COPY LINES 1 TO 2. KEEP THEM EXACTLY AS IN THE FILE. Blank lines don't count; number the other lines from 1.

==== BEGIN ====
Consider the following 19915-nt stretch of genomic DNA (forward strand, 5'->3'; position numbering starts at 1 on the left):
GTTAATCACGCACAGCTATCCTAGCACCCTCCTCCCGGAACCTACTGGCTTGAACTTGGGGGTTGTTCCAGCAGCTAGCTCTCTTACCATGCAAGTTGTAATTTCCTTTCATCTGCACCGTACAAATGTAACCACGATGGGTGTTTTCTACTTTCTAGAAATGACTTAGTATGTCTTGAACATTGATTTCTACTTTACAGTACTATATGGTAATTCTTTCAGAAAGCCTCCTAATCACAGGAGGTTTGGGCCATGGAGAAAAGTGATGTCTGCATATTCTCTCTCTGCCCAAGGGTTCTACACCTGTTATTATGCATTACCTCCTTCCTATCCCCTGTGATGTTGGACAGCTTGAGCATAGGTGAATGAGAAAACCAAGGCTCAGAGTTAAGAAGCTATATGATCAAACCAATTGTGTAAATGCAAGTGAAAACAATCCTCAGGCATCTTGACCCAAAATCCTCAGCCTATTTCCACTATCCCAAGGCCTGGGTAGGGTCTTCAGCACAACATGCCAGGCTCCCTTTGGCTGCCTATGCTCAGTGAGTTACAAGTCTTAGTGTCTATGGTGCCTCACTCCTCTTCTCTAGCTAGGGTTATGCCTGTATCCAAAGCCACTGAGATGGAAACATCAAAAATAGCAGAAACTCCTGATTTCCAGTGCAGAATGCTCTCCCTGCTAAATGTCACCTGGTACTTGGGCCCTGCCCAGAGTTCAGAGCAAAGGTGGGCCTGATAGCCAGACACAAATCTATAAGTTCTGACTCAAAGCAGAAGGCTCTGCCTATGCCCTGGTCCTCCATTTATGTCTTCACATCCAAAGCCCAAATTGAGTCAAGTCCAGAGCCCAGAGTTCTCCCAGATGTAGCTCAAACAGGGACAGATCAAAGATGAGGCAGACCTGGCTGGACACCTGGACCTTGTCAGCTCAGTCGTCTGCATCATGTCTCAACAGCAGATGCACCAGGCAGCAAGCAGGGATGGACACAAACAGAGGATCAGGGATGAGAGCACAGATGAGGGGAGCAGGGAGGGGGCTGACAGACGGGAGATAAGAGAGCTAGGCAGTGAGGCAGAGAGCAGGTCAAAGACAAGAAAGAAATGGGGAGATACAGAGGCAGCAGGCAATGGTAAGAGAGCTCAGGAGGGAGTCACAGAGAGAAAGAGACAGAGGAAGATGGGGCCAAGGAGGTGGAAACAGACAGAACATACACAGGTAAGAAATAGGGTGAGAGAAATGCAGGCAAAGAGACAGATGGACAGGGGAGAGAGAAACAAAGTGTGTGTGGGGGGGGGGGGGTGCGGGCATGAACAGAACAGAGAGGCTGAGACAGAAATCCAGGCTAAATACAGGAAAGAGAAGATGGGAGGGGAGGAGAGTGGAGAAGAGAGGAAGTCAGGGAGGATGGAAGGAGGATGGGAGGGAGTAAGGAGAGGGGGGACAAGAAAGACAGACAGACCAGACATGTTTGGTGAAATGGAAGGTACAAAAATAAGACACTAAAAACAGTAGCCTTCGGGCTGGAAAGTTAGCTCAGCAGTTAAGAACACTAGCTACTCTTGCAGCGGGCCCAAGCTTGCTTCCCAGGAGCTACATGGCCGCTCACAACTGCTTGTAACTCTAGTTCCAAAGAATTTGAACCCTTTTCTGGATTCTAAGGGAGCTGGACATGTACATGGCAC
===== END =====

Consider the following 19915-nt stretch of genomic DNA (forward strand, 5'->3'; position numbering starts at 1 on the left):
GTTAATCACGCACAGCTATCCTAGCACCCTCCTCCCGGAACCTACTGGCTTGAACTTGGGGGTTGTTCCAGCAGCTAGCTCTCTTACCATGCAAGTTGTAATTTCCTTTCATCTGCACCGTACAAATGTAACCACGATGGGTGTTTTCTACTTTCTAGAAATGACTTAGTATGTCTTGAACATTGATTTCTACTTTACAGTACTATATGGTAATTCTTTCAGAAAGCCTCCTAATCACAGGAGGTTTGGGCCATGGAGAAAAGTGATGTCTGCATATTCTCTCTCTGCCCAAGGGTTCTACACCTGTTATTATGCATTACCTCCTTCCTATCCCCTGTGATGTTGGACAGCTTGAGCATAGGTGAATGAGAAAACCAAGGCTCAGAGTTAAGAAGCTATATGATCAAACCAATTGTGTAAATGCAAGTGAAAACAATCCTCAGGCATCTTGACCCAAAATCCTCAGCCTATTTCCACTATCCCAAGGCCTGGGTAGGGTCTTCAGCACAACATGCCAGGCTCCCTTTGGCTGCCTATGCTCAGTGAGTTACAAGTCTTAGTGTCTATGGTGCCTCACTCCTCTTCTCTAGCTAGGGTTATGCCTGTATCCAAAGCCACTGAGATGGAAACATCAAAAATAGCAGAAACTCCTGATTTCCAGTGCAGAATGCTCTCCCTGCTAAATGTCACCTGGTACTTGGGCCCTGCCCAGAGTTCAGAGCAAAGGTGGGCCTGATAGCCAGACACAAATCTATAAGTTCTGACTCAAAGCAGAAGGCTCTGCCTATGCCCTGGTCCTCCATTTATGTCTTCACATCCAAAGCCCAAATTGAGTCAAGTCCAGAGCCCAGAGTTCTCCCAGATGTAGCTCAAACAGGGACAGATCAAAGATGAGGCAGACCTGGCTGGACACCTGGACCTTGTCAGCTCAGTCGTCTGCATCATGTCTCAACAGCAGATGCACCAGGCAGCAAGCAGGGATGGACACAAACAGAGGATCAGGGATGAGAGCACAGATGAGGGGAGCAGGGAGGGGGCTGACAGACGGGAGATAAGAGAGCTAGGCAGTGAGGCAGAGAGCAGGTCAAAGACAAGAAAGAAATGGGGAGATACAGAGGCAGCAGGCAATGGTAAGAGAGCTCAGGAGGGAGTCACAGAGAGAAAGAGACAGAGGAAGATGGGGCCAAGGAGGTGGAAACAGACAGAACATACACAGGTAAGAAATAGGGTGAGAGAAATGCAGGCAAAGAGACAGATGGACAGGGGAGAGAGAAACAAAGTGTGTGTGGGGGGGGGGGGGTGCGGGCATGAACAGAACAGAGAGGCTGAGACAGAAATCCAGGCTAAATACAGGAAAGAGAAGATGGGAGGGGAGGAGAGTGGAGAAGAGAGGAAGTCAGGGAGGATGGAAGGAGGATGGGAGGGAGTAAGGAGAGGGGGGACAAGAAAGACAGACAGACCAGACATGTTTGGTGAAATGGAAGGTACAAAAATAAGACACTAAAAACAGTAGCCTTCGGGCTGGAAAGTTAGCTCAGCAGTTAAGAACACTAGCTACTCTTGCAGCGGGCCCAAGCTTGCTTCCCAGGAGCTACATGGCCGCTCACAACTGCTTGTAACTCTAGTTCCAAAGAATTTGAACCCTTTTCTGGATTCTAAGGGAGCTGGACATGTACATGGCAC